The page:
YPAR, Mental Health and Social Innovation
A new paper is published in Action Research Journal by Canas, E., Booth, R., Pervez, R., Cook, A., Taylor-Gates, M., Oudshoorn, A., Norman, R., Hunt, R., & MacDougall, A. G. (2023) is out on The experience of youth-participatory action research in a social innovation lab: A methodological and organizational approach. Co-author Renee Hunt describes the contribution of work…
“The Mental Health INcubator for Disruptive Solutions (MINDS), is the first social innovation lab in Canada to tackle the complex challenges of youth mental health. MINDS employs a social innovation framework allowing for rapid ideation and prototyping of systems interventions. MINDS works alongside youth as researchers using the Youth Participatory Action Research (Y-PAR) framework to co-develop, co-design, and implement interventions aimed at improving the mental health and wellbeing of youth. MINDS was “created with the express purpose of improving youth mental health in the London-Middlesex community”; a focus selected in collaboration with the broader collective – including youth with lived experience, family and friends, community mental health organizations, community- and hospital-based clinicians and direct care providers, among others.
This paper explores the inherent tensions and logistical requirements associated when with meaningful and authentic youth engagement in the research process. Adult ally researchers and leaders within MINDS were selected to engage in this work because of their dedication and commitment to the Y-PAR process, placing MINDS in a unique position to truly invest in youth participation in all aspects of the research process from ideation to implementation and assessment. All prototypes (solutions) highlighted in this paper provide insight into how the Y-PAR process functions in a space of social innovation, where youth are viewed as the experts and creators of change.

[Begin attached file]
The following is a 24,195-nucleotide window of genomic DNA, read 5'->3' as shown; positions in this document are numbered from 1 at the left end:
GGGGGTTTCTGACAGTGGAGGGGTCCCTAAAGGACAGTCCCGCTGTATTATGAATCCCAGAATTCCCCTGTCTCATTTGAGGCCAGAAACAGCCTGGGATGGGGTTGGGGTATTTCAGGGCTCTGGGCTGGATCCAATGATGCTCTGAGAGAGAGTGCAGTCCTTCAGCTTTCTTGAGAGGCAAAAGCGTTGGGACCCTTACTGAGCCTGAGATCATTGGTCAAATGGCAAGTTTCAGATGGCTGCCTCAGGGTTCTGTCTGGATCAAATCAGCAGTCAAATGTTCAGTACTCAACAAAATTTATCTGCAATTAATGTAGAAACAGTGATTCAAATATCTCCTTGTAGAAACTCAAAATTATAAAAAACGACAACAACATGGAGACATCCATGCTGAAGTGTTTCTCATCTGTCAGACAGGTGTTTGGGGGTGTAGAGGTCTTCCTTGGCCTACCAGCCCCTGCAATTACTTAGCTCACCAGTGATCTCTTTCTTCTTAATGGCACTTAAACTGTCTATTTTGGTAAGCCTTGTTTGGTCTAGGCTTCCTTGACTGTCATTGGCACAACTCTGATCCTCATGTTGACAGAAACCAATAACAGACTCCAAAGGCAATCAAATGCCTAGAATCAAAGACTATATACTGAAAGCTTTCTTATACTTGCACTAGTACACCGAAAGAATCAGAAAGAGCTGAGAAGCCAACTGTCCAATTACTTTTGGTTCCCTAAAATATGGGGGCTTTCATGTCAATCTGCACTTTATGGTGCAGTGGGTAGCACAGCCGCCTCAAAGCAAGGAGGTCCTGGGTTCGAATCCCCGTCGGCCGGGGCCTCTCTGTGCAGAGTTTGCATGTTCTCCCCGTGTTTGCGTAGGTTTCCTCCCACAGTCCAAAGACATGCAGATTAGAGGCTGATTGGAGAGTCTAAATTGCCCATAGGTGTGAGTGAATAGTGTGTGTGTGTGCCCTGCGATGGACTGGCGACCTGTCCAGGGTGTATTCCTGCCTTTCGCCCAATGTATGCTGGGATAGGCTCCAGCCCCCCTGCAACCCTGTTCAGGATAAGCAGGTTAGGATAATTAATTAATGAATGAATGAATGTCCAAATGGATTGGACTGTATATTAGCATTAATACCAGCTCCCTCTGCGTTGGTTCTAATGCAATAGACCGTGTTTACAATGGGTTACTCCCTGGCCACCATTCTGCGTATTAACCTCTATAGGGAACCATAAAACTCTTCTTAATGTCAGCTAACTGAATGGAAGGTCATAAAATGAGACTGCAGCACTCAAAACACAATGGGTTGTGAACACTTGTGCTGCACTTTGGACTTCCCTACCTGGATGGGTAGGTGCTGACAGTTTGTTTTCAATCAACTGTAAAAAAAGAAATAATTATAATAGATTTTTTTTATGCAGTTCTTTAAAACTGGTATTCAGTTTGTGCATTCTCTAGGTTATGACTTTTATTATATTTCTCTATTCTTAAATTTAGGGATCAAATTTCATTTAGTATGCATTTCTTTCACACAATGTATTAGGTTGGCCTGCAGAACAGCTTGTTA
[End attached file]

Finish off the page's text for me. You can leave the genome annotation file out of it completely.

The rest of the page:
Speaking as a youth researcher working with MINDS, I came to this work with a passion for mental health but limited professional experience.
“I was mentored by adult ally lab members who assisted me as to develop the skills necessary to be work in a research space. They provided me the opportunity to not only engage in tasks typically delegated to research assistants, but to acknowledge my personal experience as the needed expertise – an invaluable component of the work we do. I have worked alongside all members of our team to help determine the direction of the work we do and have been provided the support necessary to bring to life work I am passionate about, motivated by, and can see the importance from a youth perspective. Besides the more practical skills that I’ve gained through mentorship; I have also formed strong and supportive relationships with the adult allies in our lab, and as a direct result of my work in this lab I feel greater efficacy and self-confidence.
The co-authors of this paper memorialize the lead author, Dr. Eugenia Canas, pictured third from left in the above photo, who sadly passed away during the development of this paper. Eugenia will forever be remembered as a champion of youth engagement in the work that directly involved and impact them, and as a brilliant and loving person by all who knew her.
Citation: Canas, E., Booth, R., Pervez, R., Cook, A., Taylor-Gates, M., Oudshoorn, A., Norman, R., Hunt, R., & MacDougall, A. G. (2023) is out on The experience of youth-participatory action research in a social innovation lab: A methodological and organizational approach.
Action Research, DOI: https://doi.org/10.1177/14767503231205238
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